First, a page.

Don’t let your dress code derail your brand

“The next time you are heading out the door, pause at the mirror and make sure that what you see reflects your purpose and value.” –Amy Spiegel

Nothing stirs up a good fight in your credit union like a discussion regarding the dress code. If you want to kill a meeting or talk endlessly about a topic, then all you have to say is “dress code.”

But as we teach our clients: branding touches everything. Including your dress code. How your employees answer the phone matters. How your restrooms smell matters. And yes, how your employees dress matters as well.

Your dress code can absolutely derail your brand. Talk to any H.R. professional or a manager and more than likely they’ve had to have a conversation (or two or twenty) with an employee who pushes the envelope regarding what to wear to work. Think jeans, flip flops and all sorts of other options! 

The best way to deal with the dress code? Tie it back to your brand.

Here are some dress code tips when it comes to your brand:

  • Consider your niches—Are your target consumers more like factory workers or office workers? One principle to keep in mind is that your dress code should mirror your members/customers. A blue collar worker will more than likely feel uncomfortable (or even intimidated) talking about their financial situation with someone in a suit. When one of our clients went through a rebranding process recently, they actually went “down” in their dress code. Prior to their brand refresh employees dressed in business attire. However, one of their main targets were rural farmers and workers who often came to the branch in faded and worn-out jeans. Thus, they went not just to business casual but nice jeans and logo wear. After the change many of their members commented about how much more relatable the credit union employees were.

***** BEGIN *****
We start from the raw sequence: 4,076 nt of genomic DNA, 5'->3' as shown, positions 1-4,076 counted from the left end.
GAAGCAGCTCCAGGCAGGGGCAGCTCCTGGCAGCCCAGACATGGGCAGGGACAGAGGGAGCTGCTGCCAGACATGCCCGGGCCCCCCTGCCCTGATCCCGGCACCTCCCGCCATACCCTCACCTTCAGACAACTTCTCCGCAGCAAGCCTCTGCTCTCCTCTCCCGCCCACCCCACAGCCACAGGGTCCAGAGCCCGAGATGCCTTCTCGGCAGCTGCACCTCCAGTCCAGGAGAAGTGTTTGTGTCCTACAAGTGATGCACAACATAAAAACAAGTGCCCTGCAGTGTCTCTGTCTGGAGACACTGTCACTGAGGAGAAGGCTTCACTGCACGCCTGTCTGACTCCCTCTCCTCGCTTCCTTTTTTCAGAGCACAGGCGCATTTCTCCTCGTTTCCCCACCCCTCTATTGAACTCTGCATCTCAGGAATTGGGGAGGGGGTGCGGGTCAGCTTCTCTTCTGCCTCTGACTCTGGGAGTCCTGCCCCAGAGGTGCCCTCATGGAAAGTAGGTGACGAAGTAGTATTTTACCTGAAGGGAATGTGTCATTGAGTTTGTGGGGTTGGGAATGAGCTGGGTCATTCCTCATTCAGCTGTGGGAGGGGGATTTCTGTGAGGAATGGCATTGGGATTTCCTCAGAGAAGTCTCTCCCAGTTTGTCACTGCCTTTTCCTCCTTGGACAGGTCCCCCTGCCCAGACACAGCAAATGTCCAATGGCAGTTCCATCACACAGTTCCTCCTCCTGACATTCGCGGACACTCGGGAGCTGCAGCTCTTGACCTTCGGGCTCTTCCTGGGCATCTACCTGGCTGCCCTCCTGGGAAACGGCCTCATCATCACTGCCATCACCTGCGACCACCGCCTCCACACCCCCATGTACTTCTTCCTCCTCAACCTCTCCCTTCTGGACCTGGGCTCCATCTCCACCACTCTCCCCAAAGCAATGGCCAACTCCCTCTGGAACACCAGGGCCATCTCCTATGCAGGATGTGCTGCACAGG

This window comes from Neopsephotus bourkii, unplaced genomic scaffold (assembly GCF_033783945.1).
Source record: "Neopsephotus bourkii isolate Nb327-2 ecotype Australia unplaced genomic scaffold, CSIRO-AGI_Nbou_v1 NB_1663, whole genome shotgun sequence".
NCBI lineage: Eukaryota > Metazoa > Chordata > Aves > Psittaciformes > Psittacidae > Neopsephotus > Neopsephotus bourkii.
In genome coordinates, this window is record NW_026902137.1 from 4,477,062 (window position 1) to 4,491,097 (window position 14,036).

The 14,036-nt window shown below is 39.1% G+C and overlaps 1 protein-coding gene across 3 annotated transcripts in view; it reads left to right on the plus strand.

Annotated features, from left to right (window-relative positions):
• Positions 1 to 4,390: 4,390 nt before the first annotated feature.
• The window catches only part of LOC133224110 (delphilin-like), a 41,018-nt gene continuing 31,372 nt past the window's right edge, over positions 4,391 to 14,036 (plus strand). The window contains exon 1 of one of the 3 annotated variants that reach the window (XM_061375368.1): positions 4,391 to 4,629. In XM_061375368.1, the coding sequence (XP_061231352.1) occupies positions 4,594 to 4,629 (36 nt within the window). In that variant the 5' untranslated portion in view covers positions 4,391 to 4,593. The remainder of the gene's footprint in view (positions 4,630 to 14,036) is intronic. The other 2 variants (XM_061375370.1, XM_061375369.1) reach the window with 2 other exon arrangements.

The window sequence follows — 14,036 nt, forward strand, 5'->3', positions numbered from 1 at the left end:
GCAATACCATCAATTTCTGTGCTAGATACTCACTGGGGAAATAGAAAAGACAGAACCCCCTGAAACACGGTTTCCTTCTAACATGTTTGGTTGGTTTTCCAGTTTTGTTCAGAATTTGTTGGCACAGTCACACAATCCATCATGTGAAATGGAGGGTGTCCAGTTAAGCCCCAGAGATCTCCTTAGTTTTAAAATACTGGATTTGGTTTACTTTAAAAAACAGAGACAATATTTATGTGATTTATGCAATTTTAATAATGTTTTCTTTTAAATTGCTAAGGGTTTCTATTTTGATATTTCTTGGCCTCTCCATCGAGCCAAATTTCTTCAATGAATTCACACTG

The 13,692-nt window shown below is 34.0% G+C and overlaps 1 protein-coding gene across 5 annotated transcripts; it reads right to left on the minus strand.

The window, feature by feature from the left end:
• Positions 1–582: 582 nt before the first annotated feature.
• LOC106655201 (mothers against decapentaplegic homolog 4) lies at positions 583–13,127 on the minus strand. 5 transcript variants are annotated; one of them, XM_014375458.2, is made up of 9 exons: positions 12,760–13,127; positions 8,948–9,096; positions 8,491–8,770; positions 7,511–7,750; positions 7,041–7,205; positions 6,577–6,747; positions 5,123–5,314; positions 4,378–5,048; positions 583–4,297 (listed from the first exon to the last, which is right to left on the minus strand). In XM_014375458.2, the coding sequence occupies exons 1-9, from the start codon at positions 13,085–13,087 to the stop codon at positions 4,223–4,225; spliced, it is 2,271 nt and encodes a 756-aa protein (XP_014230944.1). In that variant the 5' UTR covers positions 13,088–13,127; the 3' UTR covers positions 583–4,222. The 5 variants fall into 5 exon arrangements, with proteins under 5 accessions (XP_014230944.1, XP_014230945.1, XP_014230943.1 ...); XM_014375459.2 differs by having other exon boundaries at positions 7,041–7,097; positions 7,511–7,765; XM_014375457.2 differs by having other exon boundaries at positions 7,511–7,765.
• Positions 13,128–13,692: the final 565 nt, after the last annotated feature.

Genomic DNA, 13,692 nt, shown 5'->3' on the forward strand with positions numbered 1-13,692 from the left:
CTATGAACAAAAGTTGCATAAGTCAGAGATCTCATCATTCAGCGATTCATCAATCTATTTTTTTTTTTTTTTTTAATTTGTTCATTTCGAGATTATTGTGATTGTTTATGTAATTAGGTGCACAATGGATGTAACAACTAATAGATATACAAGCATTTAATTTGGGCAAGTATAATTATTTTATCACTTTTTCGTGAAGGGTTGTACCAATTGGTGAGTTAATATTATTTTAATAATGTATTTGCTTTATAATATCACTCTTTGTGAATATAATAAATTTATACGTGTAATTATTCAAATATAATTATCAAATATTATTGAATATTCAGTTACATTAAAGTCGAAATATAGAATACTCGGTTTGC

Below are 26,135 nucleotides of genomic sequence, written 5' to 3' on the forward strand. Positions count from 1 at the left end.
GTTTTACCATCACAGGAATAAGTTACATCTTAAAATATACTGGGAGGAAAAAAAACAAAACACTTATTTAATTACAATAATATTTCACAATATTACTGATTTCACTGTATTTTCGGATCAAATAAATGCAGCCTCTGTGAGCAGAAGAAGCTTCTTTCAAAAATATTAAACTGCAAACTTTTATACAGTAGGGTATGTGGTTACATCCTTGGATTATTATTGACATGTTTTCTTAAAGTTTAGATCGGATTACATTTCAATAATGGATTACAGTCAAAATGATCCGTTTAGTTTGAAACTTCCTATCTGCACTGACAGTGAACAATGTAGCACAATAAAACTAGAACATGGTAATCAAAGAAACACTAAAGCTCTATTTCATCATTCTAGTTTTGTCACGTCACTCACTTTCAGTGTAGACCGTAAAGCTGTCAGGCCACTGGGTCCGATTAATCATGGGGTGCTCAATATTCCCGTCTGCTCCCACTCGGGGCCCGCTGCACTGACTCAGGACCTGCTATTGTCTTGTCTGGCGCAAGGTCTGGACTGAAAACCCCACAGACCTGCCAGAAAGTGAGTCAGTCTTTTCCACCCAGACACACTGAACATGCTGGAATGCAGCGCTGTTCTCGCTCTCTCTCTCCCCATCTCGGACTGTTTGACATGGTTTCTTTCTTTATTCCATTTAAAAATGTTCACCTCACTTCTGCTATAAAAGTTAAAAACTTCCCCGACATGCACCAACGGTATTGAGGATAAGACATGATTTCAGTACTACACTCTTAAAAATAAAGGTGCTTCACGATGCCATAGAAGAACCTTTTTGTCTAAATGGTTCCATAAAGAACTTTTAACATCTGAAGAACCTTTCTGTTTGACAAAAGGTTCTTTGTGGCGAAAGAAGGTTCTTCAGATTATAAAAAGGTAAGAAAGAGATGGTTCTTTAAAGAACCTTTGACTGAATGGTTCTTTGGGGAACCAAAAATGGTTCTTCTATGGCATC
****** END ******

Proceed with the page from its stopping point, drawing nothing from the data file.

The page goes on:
• Consider your employees—Your employees are your brand ambassadors. So it’s important to seek their input regarding the dress code. Of course, you must balance their suggestions with your organization’s sense of professionalism. There is a huge difference between business casual and Home Depot casual! Most employees will probably want to wear jeans. If you don’t feel comfortable with that approach, can you offer one jeans day or tie wearing jeans to some type of charity? As you are considering your employees, examine if there is a different dress code between executives and the rest of the financial institution. For example, at some organizations, the “C-Suite” wears suits while front-line staff are more casual. That actually can send the wrong message to staff and create a gap between management and everyone else.
  • Consider your brand message—What is your vision, what are your core values and what is your tagline? If you had to communicate those key elements with what you wear, how would you do that? Some financial institutions are now adopting logo wear as the standard requirement for all employees all the time. There are pros and cons with this approach. The pro is that the “uniform” approach means everyone is always “on brand”; the con is it takes away some individuality (think robots and everyone looks the same). If you do go with logo wear as a dress code requirement, then also be prepared for the added expense of providing attire for your employees.

There is no right or wrong way to do your dress code. You can take an all business approach with coats, ties and dresses. You can take a business casual approach with khakis, slacks and dress shirts. You take a casual approach with jeans.

So what should your dress code be? It should match your brand.

Mark Arnold

Mark Arnold

Mark Arnold is an acclaimed speaker, brand expert and strategic planner helping businesses such as credit unions and banks achieve their goals with strategic marketing insights and energized training. Mark ... Web: Details